Phelps’ Feat in Beijing Growing More Impressive

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By John Lohn

LONDON, July 31. PERSPECTIVE is something we try to find whenever analyzing an outcome or result. We want to understand what something means against the backdrop of history. We want to recognize the simplicity or difficulty of the achievement. We want to determine impact. And sometimes, perspective isn't immediately located.

Through three days of the action at the Olympic Games, fans of the sport have been treated to a multitude of spectacular performances. At the same time, a few outcomes have unfolded which did not follow the script. Consider the following:

* Before the Games, Australia was viewed as the heavy favorite to capture the gold medal in the men's 400 freestyle relay. Certainly, the Aussies would earn some kind of medal. They didn't do either, James Magnussen and James Roberts coming up woefully short of the form they exhibited at the Olympic Trials.

* In the 400 individual medley, no one envisioned Michael Phelps failing to medal in an event in which he was the two-time defending champion. Yet, when the medals were presented, there were none for Phelps, who lacked the power which has been his trademark.

* In the 200 freestyle, reigning world champion Ryan Lochte was expected to medal against a stacked field. Ultimately, he finished fourth, blown away by Frenchman Yannick Agnel and unable to get to the wall ahead of Sun Yang and Tae-Hwan Park, who shared the silver medal.

What does this all mean? It shows the unpredictable nature of the sport and how the blueprint of expectations can be torn to shreds in an instant. It also casts greater perspective on that unbelievable showing we witnessed four years ago in Beijing. You know, when that Phelps guy went 8-for-8 in the gold-medal count.

Back in 2008, after the United States captured the 400 medley relay and officially gave Phelps his record-breaking eighth gold medal, the Baltimorean's performance was called the greatest in Olympic history. It was a correct assertion and what Phelps did in the Water Cube certainly received the attention it deserved. Still, was it really appreciated enough? Was enough perspective available to truly revere what went down?

Because of what has shook out in the early stages of the 2012 Olympics, it's becoming more and more clear that what Phelps did was other-worldly. Just look at Lochte. After winning the 400 individual medley in dominant fashion on the opening night of competition, Lochte was viewed as being the Phelps of the London Games. Two days later, those comparisons are long gone.

First, Lochte was overtaken by Agnel on the anchor leg of the 400 freestyle relay, which allowed the French to exact revenge from Beijing. A night later, Lochte had his miss in the 200 free. That quickly, his star had dropped. It's unfair, to be honest, as Lochte could easily close this meet with additional gold medals in the 200 backstroke, 200 individual medley and 800 freestyle relay. If that scenario unfolds, he'll be one of the most-decorated athletes of the Games — in any sport.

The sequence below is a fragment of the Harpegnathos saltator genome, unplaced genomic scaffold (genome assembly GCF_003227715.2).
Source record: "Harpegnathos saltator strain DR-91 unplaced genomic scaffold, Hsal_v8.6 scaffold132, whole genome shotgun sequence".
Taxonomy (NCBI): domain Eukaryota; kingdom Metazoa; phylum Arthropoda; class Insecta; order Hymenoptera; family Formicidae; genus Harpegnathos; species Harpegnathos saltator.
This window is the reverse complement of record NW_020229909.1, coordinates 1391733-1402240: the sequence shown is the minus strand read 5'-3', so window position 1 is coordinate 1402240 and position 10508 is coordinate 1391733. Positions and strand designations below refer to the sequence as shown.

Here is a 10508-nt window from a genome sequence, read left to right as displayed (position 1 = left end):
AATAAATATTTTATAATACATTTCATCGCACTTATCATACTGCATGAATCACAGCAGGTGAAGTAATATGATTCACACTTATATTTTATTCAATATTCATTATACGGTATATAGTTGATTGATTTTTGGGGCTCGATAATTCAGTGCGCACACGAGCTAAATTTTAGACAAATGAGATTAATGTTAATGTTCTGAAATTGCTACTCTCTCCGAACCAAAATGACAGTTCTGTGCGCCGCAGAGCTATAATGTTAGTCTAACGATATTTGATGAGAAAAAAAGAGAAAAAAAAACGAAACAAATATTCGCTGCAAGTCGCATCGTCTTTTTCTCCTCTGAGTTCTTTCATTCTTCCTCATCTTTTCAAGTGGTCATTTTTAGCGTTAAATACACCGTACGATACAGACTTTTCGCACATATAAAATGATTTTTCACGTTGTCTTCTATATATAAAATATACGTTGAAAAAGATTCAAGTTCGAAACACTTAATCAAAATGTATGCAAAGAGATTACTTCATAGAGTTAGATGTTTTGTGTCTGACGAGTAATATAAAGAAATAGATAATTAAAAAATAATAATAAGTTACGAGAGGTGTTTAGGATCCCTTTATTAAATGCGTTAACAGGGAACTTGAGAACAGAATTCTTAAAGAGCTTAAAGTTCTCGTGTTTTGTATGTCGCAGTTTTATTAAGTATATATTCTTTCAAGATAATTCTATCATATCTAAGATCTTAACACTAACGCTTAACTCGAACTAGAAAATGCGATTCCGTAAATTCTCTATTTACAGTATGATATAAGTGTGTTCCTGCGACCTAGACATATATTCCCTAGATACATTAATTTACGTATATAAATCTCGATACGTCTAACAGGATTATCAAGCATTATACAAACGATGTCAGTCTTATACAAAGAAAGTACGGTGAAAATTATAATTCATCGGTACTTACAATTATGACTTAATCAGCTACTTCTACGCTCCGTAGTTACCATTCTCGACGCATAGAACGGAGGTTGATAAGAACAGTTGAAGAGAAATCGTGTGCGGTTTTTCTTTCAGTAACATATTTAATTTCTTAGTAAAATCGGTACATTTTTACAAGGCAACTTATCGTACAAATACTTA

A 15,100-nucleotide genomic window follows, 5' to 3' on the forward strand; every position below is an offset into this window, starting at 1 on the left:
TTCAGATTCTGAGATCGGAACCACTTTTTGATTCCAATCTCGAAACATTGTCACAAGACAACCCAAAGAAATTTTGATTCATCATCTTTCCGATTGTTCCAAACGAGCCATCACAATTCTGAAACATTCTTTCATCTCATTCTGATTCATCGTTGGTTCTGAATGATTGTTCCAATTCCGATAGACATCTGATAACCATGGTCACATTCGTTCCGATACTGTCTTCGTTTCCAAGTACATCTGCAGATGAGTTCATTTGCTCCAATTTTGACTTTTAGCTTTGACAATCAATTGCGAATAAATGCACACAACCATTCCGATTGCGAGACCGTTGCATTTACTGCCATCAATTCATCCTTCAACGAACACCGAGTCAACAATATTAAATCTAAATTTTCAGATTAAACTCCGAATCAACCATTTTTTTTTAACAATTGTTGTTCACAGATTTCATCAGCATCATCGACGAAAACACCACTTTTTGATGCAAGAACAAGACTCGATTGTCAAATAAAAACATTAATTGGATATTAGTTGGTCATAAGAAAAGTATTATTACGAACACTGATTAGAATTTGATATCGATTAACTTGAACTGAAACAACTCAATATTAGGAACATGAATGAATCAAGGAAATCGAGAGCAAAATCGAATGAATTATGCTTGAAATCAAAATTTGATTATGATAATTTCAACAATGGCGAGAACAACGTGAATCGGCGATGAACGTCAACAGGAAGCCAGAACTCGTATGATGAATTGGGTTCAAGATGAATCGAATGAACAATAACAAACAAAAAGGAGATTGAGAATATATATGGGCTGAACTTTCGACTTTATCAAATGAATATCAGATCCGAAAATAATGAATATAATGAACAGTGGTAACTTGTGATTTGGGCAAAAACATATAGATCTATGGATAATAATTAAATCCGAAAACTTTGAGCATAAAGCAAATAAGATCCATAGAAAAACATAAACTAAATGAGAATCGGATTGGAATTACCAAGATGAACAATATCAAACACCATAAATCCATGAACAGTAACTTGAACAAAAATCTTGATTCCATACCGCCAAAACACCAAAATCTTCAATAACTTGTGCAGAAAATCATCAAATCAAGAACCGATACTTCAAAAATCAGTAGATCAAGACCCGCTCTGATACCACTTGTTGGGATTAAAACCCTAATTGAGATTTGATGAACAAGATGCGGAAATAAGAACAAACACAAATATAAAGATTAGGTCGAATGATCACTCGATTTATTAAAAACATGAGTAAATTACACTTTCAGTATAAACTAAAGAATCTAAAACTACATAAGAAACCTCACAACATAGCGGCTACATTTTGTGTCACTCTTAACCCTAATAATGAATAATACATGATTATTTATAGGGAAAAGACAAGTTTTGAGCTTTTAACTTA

As for Phelps, he heads into Night Four competition with one medal, the silver he earned on the 400 free relay. He didn't look good in the aforementioned 400 individual medley and his qualification in the heats and semifinals of the 200 fly wasn't typical of Phelps, who has owned that event through the years. For all he's done, Phelps is often seen as a robot who can go out and win whenever and wherever. He's taken for granted. It's forgotten that he raised the bar for the rest of the world. It's forgotten that he's 27 now, and not capable of doing the same things as when he was 23.

In Beijing, Phelps was as good as he was ever going to be. His career had been pointed toward that moment, the game plan carefully and meticulously designed by coach Bob Bowman. On an athletic basis, he was perfect. Still, Phelps needed to catch a few breaks in order to deliver his Olympic masterpiece. Everything had to go his way.

For one, Phelps wouldn't have won his eight gold medals without Jason Lezak running down France's Alain Bernard in the 400 free relay. Lezak's split of 46.06 remains the fastest in history by a wide margin. Meanwhile, Phelps' extra half-stroke in the 100 butterfly proved to be what was needed to upend Serbia's Milorad Cavic by .01. It was an instinctual move by Phelps, and there is no guarantee he would have finished the race the same way if given a replay.

Over the final five nights of competition, we'll be sure to witness a few more startling turns of events. Some favorites will not win gold, and some might miss out on a medal altogether. Hey, it's already happened. There could also be another extraordinary finish, one with a surprising twist or turn.

The events which have unfolded in London have not just been entertaining. They have provided perspective and have forced us to take an additional step back when assessing history. The lens which was used in Beijing to view Phelps' performance revealed greatness. The lens which through we look today reveals something even greater.

Follow John Lohn on Twitter: @JohnLohn

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